E.SUROV: Do you know there is another opinion about you in this respect? I cant help recalling Garry Kasparov again - please excuse me for mentioning him so often.
L.ARONIAN: Why would you excuse? I have great respect for Garry Kimovich, and I'm pleased to hear his opinions about myself.
E.SUROV: Surely you must be remembering the quote I'm going to reproduce now, it's quite famous. Once he said that Aronian faced his losses with a smile on his face, and that's exactly the thing that prevented him from becoming the World Champion. According to Kasparov, a man who behaves like this can't be the World Champion. Meanwhile, you say you have become even more friendly, or are going to become...
L.ARONIAN: Look what I mean: it's about being more friendly in everyday life and less friendly over the chess board. That's what I'd like to aim at.
E.SUROV: Do you think such a combination is possible?
L.ARONIAN: I'm not sure but I believe it is. If I didn't hold my own particular opinions about various subjects, I think I wouldn't have been a good chess player.
E.SUROV: You say you tried to get rid of that trait of your character, which in fact means you tried to change yourself. Perhaps it's the most difficult thing in our life, isn't it?
L.ARONIAN: Well, I can't say it's about changing myself completely, it's rather about making slight corrections. We keep changing throughout our lives, and one of the traits that could change is the degree of aggression. In this respect, we should pattern ourselves a bit, in order to comply with our epoch. That's what I was working on.
E.SUROV: Do you follow anyone's example when forming/changing yourself?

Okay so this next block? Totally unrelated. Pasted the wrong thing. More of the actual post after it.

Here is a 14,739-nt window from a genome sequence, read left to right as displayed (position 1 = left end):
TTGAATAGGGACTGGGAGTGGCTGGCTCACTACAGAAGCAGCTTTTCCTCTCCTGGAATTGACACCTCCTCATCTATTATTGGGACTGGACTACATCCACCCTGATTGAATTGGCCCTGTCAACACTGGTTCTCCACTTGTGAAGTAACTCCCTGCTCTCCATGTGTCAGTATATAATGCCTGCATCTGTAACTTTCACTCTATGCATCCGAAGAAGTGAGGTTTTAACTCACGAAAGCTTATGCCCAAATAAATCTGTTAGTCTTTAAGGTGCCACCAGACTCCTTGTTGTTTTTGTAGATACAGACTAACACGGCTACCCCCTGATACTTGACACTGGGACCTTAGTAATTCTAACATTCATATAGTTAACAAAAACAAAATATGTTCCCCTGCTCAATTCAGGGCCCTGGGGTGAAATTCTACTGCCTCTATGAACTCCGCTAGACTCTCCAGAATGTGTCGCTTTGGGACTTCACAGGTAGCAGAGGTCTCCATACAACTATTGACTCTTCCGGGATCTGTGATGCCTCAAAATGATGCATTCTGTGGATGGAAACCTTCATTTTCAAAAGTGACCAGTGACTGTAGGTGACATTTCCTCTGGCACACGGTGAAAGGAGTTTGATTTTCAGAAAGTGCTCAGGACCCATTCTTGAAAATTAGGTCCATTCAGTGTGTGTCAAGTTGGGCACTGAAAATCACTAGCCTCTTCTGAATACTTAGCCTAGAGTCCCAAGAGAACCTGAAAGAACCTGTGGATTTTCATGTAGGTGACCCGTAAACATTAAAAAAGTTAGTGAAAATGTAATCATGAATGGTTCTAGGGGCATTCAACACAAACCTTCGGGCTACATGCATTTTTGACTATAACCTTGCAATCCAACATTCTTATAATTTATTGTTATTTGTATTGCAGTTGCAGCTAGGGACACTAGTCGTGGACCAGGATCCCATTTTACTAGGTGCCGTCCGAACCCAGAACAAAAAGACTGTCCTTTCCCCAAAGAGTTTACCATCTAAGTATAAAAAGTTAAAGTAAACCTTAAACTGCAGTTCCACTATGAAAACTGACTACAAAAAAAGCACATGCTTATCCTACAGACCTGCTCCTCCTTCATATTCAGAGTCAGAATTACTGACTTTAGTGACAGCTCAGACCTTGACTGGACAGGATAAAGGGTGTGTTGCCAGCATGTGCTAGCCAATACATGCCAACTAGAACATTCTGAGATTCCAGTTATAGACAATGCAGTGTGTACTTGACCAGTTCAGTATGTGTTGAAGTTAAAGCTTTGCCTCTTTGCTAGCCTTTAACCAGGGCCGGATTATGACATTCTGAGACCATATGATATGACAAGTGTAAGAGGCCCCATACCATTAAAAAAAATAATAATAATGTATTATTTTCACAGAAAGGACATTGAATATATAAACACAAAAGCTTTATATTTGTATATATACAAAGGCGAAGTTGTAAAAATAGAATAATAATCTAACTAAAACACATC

L.ARONIAN: Sometimes I read books by different sportsmen or art persons, and of course I adopt some of their traits - but only some, without imitating anyone fully. I think no kind of occupation has one-size-fits-all solutions. I'd like to believe it's exactly a personality that gives value to a human being.
E.SUROV: I hope Levon has already answered many questions, since there are many similar ones. For example: "How long are you going to stay without the Crown?"
L.ARONIAN: Well, one can't get crowned without qualifying for the Candidates first, which I failed to do. Therefore the answer is clear: one should see the Candidates list of players and understand that I have to wait for a while.
E.SUROV: The next question is related to the previous one: do you regret not having taken part in the FIDE Grand Prix? Through it, you could have qualified.
L.ARONIAN: The thing is that three years ago, as well as four years ago, I did wish to participate in the Grand Prix. There were two of us, quite strong players, who weren't obliged to take part but wanted to do it, just for good sportsmanship. However, if one takes into consideration that the last Grand Prix conditions were, to put it mildly... Well, I would have agreed to play if it were of vital importance for me. By the way, now I might have agreed. But back then... I found the conditions unacceptable, as the prize fund was miserable and the only reason for the participation was to advance to the Candidates. I might have been wrong though. Frankly speaking, I found it quite insulting to compete in a tournament with the first prize half as large as my participation fee at almost any other tournament that time.